One of the latest technological advancements that may change the way we design healthcare space is the partnership between global medical technology company, Stryker and Microsoft. The two companies have teamed up to create a new method of designing operating rooms. Using Microsoft HoloLens and Stryker software, hospitals can better visualize plans for their new operating room with 3D holograms. No more need to push and move around expensive and heavy equipment to see the design of the room. With the HoloLens you can move and shape the equipment with the pinch of two fingers to create an operating room that satisfies the needs of all departments.

In addition to making healthcare architecture more efficient, Case Western Reserve University and the Cleveland Clinic have been using it to teach the next generation of physicians human anatomy in completely new ways. Students can see human anatomy layer by layer by isolating specific systems and organs. For example, students are able to gain a deeper understanding of the inner workings of a heart before ever opening a human chest. We are excited about the Stryker and Microsoft HoloLens technology and the possibilities it creates for medical teaching and scientific discovery.

For more information on this promising new technology click here.

Promising New Treatment for Sepsis

Sepsis is a life-threatening condition associated with an inflammatory response to infection that has the potential to cause multiple organ failure. Sepsis kills more people in the hospital than any other disease. Worldwide, Sepsis is estimated to impact 15 to 19 million people annually with a mortality rate approaching 60% in low income countries.

Many people in the scientific and medical communities are hoping that the findings of Dr. Paul Marik in the Journal Chest will revolutionize the treatment of Sepsis. Dr. Marik, working from preliminary research findings by Dr. Berry Fowler and his colleagues at the Virginia Commonwealth University (VCU) in Richmond, began treating septic patients with an intravenous cocktail of vitamin C, low dose of corticosteroids, and thiamine (another vitamin).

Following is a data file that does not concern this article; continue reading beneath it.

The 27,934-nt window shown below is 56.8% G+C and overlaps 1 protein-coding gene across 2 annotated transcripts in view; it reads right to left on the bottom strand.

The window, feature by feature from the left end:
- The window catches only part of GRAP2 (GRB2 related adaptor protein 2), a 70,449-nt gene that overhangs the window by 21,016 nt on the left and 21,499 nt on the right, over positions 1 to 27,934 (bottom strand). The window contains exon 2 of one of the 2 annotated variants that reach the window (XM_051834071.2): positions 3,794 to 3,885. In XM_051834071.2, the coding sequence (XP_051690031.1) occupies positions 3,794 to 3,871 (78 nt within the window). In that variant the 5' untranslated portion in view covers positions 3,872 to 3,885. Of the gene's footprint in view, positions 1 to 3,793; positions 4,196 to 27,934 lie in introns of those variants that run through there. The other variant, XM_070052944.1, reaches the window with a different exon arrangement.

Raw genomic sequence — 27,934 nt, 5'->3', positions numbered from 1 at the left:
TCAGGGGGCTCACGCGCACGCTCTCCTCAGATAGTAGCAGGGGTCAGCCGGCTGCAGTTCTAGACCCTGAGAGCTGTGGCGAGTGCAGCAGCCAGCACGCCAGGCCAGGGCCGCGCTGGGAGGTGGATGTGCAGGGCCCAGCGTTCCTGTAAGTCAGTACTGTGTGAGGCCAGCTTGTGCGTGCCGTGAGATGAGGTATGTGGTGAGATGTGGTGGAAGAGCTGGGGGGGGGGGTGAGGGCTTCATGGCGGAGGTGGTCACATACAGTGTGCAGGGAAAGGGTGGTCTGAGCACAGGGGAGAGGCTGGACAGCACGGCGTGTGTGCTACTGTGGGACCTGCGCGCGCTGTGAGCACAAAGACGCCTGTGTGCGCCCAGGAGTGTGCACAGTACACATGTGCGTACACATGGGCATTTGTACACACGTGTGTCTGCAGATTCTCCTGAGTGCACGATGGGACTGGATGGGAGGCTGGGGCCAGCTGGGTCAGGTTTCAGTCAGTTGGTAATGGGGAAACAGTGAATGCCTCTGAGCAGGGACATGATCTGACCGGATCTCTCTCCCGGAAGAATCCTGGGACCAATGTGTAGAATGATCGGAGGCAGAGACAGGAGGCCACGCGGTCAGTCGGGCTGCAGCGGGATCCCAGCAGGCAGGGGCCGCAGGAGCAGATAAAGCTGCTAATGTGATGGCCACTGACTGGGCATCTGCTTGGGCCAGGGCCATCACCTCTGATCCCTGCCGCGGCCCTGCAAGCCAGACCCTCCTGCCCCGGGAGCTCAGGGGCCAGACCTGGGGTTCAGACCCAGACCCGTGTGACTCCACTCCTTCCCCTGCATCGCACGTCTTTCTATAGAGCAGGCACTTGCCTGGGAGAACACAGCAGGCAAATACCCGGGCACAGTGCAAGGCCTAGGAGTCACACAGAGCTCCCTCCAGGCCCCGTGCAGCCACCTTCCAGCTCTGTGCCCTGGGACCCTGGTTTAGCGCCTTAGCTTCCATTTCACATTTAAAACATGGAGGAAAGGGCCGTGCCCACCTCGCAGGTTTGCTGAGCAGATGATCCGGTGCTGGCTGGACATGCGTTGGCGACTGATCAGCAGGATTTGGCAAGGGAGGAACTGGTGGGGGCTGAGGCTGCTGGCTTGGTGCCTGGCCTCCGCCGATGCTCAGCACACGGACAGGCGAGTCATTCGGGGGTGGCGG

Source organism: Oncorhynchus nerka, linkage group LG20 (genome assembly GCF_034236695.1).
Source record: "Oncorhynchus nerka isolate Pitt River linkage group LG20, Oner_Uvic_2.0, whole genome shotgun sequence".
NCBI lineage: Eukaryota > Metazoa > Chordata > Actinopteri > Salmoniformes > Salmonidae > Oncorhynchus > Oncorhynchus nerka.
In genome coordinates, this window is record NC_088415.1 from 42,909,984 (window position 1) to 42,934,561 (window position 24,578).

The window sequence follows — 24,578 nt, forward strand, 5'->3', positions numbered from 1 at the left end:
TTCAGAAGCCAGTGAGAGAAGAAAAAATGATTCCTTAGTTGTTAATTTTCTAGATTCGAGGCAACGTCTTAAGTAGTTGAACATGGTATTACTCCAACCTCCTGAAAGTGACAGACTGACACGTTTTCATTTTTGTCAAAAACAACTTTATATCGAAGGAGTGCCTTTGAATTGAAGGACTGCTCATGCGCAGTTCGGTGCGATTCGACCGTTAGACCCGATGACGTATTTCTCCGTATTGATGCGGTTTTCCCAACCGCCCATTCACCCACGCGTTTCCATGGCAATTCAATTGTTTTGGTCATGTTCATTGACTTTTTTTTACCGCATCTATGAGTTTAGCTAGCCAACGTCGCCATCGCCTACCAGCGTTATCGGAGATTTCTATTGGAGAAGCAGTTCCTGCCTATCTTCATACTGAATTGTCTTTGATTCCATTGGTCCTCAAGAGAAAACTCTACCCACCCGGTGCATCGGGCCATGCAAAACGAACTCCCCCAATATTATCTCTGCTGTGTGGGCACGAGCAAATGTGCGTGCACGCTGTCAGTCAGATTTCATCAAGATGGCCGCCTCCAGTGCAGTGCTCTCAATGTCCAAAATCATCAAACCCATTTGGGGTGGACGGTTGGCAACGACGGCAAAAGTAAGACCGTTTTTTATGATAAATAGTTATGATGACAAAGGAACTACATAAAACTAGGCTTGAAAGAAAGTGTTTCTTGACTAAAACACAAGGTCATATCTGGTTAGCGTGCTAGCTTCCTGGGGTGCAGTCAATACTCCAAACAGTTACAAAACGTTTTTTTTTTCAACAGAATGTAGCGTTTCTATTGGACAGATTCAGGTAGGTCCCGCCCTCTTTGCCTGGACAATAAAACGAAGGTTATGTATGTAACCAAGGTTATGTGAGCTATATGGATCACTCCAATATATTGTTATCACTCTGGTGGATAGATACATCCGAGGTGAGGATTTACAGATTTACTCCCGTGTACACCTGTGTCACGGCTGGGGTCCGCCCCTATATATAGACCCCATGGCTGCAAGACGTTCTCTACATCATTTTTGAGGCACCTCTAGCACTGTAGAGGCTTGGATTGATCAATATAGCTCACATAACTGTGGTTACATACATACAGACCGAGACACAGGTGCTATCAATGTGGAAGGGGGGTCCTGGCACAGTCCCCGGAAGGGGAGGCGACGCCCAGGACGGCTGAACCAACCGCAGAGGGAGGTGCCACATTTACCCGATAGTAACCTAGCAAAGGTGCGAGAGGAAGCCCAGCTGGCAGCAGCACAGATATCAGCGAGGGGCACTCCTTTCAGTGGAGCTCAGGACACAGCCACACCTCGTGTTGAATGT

After Dr. Marik treated 50 patients, he submitted his results to Chest. Of 47 patients treated with the vitamin C cocktail, only four died in the hospital. Of the four deaths, all were from their underlying diseases – not from sepsis. For a control, Dr. Marik looked back at 47 septic patients treated previously in his hospital without vitamin C infusion and found that 19 had died. While the data is still suggestive, the outlook is promising.

Dr. Fowler and his laboratory at VCU was recently awarded a $3.2 million grant from the NIH to run a controlled study to examine the use of vitamin C to treat sepsis. The study will be conducted at several universities and be double-blinded (information about the test kept from the testers and participants) as to limit bias, both intentional or unconscious.

We are excited about the potential of this research and the tremendous potential this will have on both patients and the healthcare industry.

We learned of the success and studies from NPR, in their article Doctor Turns Up Possible Treatment for Deadly Sepsis.

Breakthrough in Autism Research

An exciting breakthrough in autism research was recently published in the highly reputable academic journal, Nature. Scientists have observed brain enlargement in children with autism spectrum disorder (ASD). A retrospective analysis of head circumference and longitudinal brain volume studies in two to four-year-olds indicate increased brain volume may be an early indicator of ASD. These findings suggest an earlier diagnosis may be possible, helping those with ASD and their caregivers better respond to challenges associated with the disorder.